SSL Decryption with iOS 13 Devices

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SSL Decryption with iOS 13 Devices

L0 Member

We began testing of the iOS 13 beta last week on several test devices that are connected to our internal mobile device network.  This network passes traffic through the Palo with SSL decryption.  We are finding that iOS 13, even with our cert installed on the device via MDM, does NOT accept the decrypt cert.  We are still testing, but so far we have found several applications that will not work (some give errors, some just don't do anything), Safari will not open HTTPS sites, and our MDM environment cannot send commands to the devices.  In all cases, once we take the device off of the internal WiFi, eliminating SSL decrypt, everything works.

 

I have not yet been able to find any documentation from Apple indicating that they are enforcing certificate pinning across the OS, but it sure seems like they might be.  Has anyone else encountered this yet?

 

Thanks

23 REPLIES 23

You may struggle generating a cert on the firewall with an OID/EKU field. Some options:

 

Roll your own root CA. Something like this.

 

Or, create a file named "cert_config" with similar attributes:

 

[ req ]

prompt             = no

distinguished_name = my dn

[ my dn ]

# The bare minimum is probably a commonName

commonName = secure.example.com

countryName = XX

localityName = Fun Land

organizationName = MyCo LLC LTD INC (d.b.a. OurCo)

organizationalUnitName = SSL Dept.

stateOrProvinceName = YY

emailAddress = ssl-admin@example.com

name = John Doe

surname = Doe

givenName = John

initials = JXD

dnQualifier = some

[ my server exts ]

extendedKeyUsage = 1.3.6.1.5.5.7.3.1

# 1.3.6.1.5.5.7.3.1 can also be spelled serverAuth:

# extendedKeyUsage = serverAuth

# see x509v3_config for other extensions

 

 

You may also want to look into more EKU attributes, for example, encipherment, decryption, etc..

 

Use openssl to generate the certificate:

 

$ openssl req -x509 -config cert_config -extensions 'my server exts' -nodes -days 365 -newkey rsa:4096 -keyout myserver.key -out myserver.crt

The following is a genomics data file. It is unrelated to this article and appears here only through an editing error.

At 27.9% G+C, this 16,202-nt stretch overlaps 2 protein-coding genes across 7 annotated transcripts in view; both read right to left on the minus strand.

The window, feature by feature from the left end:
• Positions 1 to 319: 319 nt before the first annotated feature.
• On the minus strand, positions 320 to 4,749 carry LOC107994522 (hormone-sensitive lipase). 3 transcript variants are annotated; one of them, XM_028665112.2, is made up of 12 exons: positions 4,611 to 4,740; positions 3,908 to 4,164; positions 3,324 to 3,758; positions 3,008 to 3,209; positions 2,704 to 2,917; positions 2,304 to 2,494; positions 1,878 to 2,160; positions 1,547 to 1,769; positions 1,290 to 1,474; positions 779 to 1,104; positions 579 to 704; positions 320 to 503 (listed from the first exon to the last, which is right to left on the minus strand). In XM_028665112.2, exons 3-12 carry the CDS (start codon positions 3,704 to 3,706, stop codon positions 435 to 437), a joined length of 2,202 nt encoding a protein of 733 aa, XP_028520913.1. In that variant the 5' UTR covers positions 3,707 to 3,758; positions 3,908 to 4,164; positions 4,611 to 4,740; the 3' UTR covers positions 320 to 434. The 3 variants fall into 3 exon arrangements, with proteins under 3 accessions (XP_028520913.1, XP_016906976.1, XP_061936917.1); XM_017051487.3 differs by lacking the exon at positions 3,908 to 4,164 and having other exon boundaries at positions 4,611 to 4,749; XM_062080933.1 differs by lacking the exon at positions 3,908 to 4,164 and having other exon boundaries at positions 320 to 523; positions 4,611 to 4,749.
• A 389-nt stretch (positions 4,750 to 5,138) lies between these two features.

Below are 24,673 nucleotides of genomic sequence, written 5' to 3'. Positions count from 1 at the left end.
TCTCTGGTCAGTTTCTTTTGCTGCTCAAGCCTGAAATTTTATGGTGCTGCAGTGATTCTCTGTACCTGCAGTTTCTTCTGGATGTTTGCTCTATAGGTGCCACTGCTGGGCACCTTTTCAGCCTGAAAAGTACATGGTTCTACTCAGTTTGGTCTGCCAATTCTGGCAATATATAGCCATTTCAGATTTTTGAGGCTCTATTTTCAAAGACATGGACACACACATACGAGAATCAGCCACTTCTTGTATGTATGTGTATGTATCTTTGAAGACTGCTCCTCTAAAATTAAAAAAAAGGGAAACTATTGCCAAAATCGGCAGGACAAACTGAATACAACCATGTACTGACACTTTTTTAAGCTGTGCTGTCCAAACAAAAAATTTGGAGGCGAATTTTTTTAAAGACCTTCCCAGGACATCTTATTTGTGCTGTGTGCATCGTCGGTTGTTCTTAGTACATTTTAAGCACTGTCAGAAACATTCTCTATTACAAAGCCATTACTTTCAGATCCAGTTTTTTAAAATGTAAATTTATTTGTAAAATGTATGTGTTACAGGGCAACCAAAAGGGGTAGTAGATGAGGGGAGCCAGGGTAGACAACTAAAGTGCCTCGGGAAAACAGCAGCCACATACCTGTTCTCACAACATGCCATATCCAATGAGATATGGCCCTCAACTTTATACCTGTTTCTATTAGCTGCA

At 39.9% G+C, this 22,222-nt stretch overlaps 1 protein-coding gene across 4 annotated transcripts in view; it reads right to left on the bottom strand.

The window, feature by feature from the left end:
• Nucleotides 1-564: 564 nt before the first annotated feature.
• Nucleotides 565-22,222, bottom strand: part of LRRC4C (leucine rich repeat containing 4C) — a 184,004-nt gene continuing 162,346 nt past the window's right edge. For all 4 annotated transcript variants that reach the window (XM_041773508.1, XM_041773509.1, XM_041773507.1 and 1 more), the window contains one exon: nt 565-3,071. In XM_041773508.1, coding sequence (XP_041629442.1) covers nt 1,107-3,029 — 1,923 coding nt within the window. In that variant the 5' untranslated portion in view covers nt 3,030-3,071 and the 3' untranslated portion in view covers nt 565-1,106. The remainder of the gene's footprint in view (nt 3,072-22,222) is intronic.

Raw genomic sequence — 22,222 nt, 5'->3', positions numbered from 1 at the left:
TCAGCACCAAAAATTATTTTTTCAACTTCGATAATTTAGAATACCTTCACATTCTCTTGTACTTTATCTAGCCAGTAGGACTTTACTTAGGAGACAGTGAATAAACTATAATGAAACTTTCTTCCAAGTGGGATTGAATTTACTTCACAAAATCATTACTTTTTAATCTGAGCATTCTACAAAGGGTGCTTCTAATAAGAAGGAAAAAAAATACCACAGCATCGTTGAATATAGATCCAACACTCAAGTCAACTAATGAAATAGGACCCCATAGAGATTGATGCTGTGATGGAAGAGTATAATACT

Source

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L4 Transporter

@davisjj @george.v.bowles @RocRaider Did you guys ever find an resolution to this issue? Experiencing the same issue on IOS 14 and 15. Windows devices working fine.

@Ben-Price  We did, sort of.  The only solid solution is to not decrypt/inspect the traffic.  Apple is taking a pretty strong stance that allowing any intercept is a detriment to the overall security of their platform.  I think we are seeing this more and more.  It's hard to argue with the logic.

L4 Transporter

@davisjj Thanks for your response.

 

Its strange, this was working for these iOS devices until we renewed our forward trust certificate as the old one was going to expire, Now with the new renewed certificate the iOS clients don't work. No version iOS config or version change.

L5 Sessionator

Did you import the full chain of trust to the iOS devices? 

 

I had issues generating the cert, then fixed that, but only found in some forum later that even with your own correct CA/intermediate CA and client cert, you need all 3 as trusted on an iOS device for things to work. 

 

With an ESM or MDM, sure that's easy. Doing it one-off with an app like configurator 2, tough times. 

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L4 Transporter

@LAYER_8 Thanks for your reply. Yes, we did try to import the Root CA and new SubCA onto the iOS device but no luck. The new SubCA is signed by the same Root CA as the original certificate that was working before it expired.

If you don't mind me asking, who is the root CA?

 

Let's encrypt X1 CA expired so they allowed for multiple paths/chains of custody and this continues to break many devices as applications see a default path to an expired cert and block the session. 

Help the community! Add tags and mark solutions please.

L4 Transporter

@LAYER_8 the root CA is generated from the clients Windows CA server. 

And you are able to confirm those certificates have EKUs on them? That's really strange 

Help the community! Add tags and mark solutions please.
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